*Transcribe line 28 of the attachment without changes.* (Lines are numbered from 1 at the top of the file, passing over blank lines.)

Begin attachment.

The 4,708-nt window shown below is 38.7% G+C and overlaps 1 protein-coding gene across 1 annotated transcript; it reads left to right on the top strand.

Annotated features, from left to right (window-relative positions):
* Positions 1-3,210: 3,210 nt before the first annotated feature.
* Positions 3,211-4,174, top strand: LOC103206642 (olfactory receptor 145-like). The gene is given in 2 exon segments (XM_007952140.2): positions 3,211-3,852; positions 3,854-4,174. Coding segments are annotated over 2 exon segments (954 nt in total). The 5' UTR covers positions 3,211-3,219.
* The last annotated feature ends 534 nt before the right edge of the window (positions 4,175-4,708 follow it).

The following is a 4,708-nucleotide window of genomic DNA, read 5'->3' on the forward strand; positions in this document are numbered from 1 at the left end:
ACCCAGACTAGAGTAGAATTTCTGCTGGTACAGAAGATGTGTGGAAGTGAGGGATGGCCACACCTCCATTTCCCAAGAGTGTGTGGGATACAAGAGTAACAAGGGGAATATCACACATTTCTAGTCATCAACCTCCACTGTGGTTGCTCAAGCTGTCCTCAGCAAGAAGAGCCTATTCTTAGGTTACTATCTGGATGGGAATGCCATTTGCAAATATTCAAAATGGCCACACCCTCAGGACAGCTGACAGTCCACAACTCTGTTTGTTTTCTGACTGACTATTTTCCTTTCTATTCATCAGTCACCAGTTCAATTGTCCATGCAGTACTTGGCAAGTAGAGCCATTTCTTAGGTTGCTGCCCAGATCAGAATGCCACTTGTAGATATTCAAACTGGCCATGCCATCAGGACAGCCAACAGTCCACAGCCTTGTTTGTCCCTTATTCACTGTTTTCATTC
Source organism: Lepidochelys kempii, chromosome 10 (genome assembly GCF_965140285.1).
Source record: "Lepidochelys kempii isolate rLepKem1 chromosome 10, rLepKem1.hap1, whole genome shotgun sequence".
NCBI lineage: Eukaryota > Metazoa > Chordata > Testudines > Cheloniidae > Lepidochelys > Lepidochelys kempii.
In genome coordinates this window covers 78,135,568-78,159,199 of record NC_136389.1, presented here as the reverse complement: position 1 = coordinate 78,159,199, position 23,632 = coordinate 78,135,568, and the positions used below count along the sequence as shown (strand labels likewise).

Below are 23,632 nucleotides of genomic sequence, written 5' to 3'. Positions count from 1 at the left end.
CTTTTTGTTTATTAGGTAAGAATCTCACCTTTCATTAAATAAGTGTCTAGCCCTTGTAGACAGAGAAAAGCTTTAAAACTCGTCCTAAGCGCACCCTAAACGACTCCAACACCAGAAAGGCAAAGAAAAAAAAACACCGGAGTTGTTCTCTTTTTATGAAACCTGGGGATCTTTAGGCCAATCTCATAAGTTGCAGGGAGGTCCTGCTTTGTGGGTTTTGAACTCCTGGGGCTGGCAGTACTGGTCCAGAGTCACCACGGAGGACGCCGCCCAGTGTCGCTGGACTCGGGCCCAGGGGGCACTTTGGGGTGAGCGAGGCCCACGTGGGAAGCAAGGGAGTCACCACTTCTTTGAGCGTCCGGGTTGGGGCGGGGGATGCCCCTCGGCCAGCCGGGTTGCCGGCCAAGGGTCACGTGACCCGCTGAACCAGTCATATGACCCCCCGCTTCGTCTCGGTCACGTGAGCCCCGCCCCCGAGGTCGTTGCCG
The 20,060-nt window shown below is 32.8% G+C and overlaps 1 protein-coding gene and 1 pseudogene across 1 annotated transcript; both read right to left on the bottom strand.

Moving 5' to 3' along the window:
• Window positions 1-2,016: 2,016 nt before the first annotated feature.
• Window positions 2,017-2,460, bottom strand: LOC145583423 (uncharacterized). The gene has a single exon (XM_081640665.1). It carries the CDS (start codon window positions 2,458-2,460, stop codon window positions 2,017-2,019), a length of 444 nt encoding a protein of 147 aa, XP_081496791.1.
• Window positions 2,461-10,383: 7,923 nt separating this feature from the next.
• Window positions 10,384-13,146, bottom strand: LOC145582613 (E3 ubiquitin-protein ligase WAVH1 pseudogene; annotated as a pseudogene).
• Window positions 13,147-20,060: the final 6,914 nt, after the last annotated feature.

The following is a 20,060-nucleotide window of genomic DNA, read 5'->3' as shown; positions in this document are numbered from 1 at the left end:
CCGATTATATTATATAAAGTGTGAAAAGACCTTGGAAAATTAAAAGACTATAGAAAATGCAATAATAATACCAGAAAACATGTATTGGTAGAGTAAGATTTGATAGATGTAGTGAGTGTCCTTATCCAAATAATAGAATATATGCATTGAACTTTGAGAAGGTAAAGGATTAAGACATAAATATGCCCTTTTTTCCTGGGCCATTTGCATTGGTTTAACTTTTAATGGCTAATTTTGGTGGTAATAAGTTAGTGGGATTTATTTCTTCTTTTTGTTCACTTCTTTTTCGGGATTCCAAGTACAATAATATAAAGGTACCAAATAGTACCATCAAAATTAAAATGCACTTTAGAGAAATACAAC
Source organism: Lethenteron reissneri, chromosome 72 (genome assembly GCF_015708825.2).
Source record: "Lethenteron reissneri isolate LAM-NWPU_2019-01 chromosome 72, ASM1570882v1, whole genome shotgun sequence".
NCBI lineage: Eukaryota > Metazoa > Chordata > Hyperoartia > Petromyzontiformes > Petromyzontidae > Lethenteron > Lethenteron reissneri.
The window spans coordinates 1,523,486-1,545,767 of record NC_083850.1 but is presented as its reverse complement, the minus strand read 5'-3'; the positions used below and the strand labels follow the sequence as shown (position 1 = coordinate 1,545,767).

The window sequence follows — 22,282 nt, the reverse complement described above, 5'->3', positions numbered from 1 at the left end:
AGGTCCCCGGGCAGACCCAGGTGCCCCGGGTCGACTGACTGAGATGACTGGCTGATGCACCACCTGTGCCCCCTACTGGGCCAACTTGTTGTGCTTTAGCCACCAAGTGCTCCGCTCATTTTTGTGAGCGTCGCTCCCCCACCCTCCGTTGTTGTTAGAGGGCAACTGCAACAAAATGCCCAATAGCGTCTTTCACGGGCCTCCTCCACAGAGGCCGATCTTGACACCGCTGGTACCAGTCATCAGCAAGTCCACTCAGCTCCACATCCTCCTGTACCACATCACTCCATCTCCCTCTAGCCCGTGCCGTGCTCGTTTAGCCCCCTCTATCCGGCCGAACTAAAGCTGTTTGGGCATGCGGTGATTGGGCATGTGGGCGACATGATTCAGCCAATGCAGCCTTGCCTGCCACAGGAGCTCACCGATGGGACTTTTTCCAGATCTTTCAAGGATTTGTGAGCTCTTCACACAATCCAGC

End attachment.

AGGTCCCCGGGCAGACCCAGGTGCCCCGGGTCGACTGACTGAGATGACTGGCTGATGCACCACCTGTGCCCCCTACTGGGCCAACTTGTTGTGCTTTAGCCACCAAGTGCTCCGCTCATTTTTGTGAGCGTCGCTCCCCCACCCTCCGTTGTTGTTAGAGGGCAACTGCAACAAAATGCCCAATAGCGTCTTTCACGGGCCTCCTCCACAGAGGCCGATCTTGACACCGCTGGTACCAGTCATCAGCAAGTCCACTCAGCTCCACATCCTCCTGTACCACATCACTCCATCTCCCTCTAGCCCGTGCCGTGCTCGTTTAGCCCCCTCTATCCGGCCGAACTAAAGCTGTTTGGGCATGCGGTGATTGGGCATGTGGGCGACATGATTCAGCCAATGCAGCCTTGCCTGCCACAGGAGCTCACCGATGGGACTTTTTCCAGATCTTTCAAGGATTTGTGAGCTCTTCACACAATCCAGC